Mission to Mars will dig deep into geological mysteries of red planet

Mars' moons Phobos and Deimos

NASA's Mars lander to study Marsquakes set for launch today

The lander/probe was launched atop an Atlas V rocket from NASA's Vandenberg Air Force Base in California. "NASAInSight heads into space for an approximately six-month journey to Mars where it will take the planet's vital signs and help us understand how rocky planets formed", NASA tweeted soon after the launch at 7.05 a.m. (4.35 p.m. India time).

InSight will dig deeper into Mars than ever before - almost 16 feet, or 5 meters - to take the planet's temperature.

It will place a seismometer on the ground to listen for seismic waves caused by marsquakes - the Martian analog to earthquakes - and by falling meteorites.

Tom Hoffman, InSight project manager at NASA's Jet Propulsion Laboratory (JPL) in Pasadena, California.

The payload will be released about 90 minutes after launch on a 301 million mile (484 million km) flight to Mars. The InSight, which is short for for Interior Exploration using Seismic Investigations, Geodesy and Heat Transport, is expected to touch down in November, joining five other NASA spacecraft on or orbiting around Mars. Only about 40 percent of all missions to Mars from all countries - orbiters and landers alike - have proven successful over the decades.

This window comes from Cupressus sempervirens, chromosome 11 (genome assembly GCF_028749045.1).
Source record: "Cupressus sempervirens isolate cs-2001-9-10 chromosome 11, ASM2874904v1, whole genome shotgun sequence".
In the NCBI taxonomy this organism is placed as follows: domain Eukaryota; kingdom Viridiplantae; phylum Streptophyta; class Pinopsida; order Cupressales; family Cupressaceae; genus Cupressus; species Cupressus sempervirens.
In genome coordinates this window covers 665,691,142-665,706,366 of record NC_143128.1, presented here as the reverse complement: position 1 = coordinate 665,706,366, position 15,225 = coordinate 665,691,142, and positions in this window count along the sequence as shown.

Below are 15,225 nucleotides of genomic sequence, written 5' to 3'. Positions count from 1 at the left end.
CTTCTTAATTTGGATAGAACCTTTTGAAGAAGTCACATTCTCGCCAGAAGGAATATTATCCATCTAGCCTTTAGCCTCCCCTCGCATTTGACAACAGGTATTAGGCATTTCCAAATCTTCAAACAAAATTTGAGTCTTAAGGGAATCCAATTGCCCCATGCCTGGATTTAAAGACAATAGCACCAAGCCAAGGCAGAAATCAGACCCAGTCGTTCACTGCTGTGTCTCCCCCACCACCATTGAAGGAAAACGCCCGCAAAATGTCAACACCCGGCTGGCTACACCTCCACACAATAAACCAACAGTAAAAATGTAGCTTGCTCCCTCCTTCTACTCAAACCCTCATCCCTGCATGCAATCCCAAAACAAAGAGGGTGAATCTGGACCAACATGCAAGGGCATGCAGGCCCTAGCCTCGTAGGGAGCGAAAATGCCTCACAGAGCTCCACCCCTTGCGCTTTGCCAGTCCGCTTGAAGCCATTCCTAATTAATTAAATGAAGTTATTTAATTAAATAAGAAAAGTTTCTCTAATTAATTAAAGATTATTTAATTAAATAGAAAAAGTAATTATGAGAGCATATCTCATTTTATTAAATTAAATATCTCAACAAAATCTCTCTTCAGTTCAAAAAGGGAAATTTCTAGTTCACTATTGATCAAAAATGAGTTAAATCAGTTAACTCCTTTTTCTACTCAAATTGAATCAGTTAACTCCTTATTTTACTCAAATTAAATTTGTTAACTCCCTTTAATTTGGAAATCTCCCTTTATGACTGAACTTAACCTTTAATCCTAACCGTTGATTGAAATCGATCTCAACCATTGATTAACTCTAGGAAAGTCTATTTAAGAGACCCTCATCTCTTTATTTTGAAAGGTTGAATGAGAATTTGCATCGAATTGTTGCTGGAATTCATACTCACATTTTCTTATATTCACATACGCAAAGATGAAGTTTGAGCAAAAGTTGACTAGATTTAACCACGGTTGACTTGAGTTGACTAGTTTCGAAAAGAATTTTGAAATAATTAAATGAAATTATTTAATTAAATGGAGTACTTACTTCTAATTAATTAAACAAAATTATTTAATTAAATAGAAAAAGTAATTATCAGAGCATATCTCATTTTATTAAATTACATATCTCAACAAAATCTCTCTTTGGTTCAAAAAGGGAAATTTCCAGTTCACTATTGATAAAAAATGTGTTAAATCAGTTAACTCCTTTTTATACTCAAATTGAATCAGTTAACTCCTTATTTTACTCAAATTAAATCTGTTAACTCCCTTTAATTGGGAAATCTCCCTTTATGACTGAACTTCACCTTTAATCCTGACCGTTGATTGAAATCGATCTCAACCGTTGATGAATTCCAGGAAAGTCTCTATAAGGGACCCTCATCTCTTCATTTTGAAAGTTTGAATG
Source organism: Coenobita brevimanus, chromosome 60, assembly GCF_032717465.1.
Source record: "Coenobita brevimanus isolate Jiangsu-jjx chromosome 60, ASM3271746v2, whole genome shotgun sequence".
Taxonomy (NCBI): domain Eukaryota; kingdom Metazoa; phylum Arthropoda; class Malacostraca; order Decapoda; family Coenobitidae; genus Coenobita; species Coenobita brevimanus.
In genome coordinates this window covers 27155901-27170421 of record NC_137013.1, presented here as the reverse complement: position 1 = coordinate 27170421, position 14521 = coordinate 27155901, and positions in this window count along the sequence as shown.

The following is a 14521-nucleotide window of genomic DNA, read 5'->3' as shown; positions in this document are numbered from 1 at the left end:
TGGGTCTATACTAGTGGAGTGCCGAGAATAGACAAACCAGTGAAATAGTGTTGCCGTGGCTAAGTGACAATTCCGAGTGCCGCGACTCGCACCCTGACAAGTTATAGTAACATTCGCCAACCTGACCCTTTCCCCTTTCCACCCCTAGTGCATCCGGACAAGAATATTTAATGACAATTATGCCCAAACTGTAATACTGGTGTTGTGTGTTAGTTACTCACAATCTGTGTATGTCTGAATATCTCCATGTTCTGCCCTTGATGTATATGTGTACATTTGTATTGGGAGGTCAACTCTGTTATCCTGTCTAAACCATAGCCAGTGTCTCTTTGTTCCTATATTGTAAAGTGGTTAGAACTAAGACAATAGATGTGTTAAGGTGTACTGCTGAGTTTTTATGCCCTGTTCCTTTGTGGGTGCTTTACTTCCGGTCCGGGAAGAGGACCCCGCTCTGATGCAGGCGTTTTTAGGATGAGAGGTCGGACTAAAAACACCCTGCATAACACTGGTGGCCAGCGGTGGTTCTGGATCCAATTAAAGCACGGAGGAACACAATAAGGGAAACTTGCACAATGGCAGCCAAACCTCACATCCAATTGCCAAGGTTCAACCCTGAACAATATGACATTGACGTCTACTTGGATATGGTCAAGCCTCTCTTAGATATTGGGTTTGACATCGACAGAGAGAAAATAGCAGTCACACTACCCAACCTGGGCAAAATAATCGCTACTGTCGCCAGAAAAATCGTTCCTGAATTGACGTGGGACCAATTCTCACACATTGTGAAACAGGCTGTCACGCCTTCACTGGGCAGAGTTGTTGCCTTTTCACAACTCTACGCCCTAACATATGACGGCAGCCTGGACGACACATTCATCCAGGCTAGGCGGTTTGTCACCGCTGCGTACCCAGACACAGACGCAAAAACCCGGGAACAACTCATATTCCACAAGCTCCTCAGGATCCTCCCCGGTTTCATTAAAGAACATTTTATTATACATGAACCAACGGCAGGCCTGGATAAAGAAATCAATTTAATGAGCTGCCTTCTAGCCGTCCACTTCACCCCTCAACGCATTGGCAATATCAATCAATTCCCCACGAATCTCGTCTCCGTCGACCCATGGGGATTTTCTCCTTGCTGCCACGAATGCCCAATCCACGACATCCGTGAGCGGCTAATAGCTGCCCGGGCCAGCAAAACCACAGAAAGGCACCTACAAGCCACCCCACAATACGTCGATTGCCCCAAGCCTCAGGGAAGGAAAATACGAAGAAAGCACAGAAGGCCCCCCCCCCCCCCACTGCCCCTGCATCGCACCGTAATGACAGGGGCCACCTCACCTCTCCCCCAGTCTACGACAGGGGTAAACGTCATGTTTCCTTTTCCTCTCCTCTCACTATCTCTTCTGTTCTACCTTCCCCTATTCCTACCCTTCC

If all goes well, the three-legged InSight will descend by parachute and engine firings on to a flat equatorial region of Mars - believed to be free of potentially unsafe rocks - on November 26.

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Once on the surface, InSight will begin deploying its primary instruments.

InSight "will probe the interior of another terrestrial planet, giving us an idea of the size of the core, the mantle, the crust - and our ability then to compare that with the Earth", NASA Chief Scientist Jim Green said during a news conference.

Unlike previous Mars missions, such as Opportunity, Spirit and Curiosity, this lander will be a stationary one.

But the quakes do allow for similar studies of the Martian interior. Almost two dozen other Mars missions have been launched by other nations.

"InSight will not only teach us about Mars, it will enhance our understanding of formation of other rocky worlds like Earth and the Moon, and thousands of planets around other stars", said Thomas Zurbuchen, associate administrator for NASA's Science Mission Directorate at the agency headquarters in Washington.

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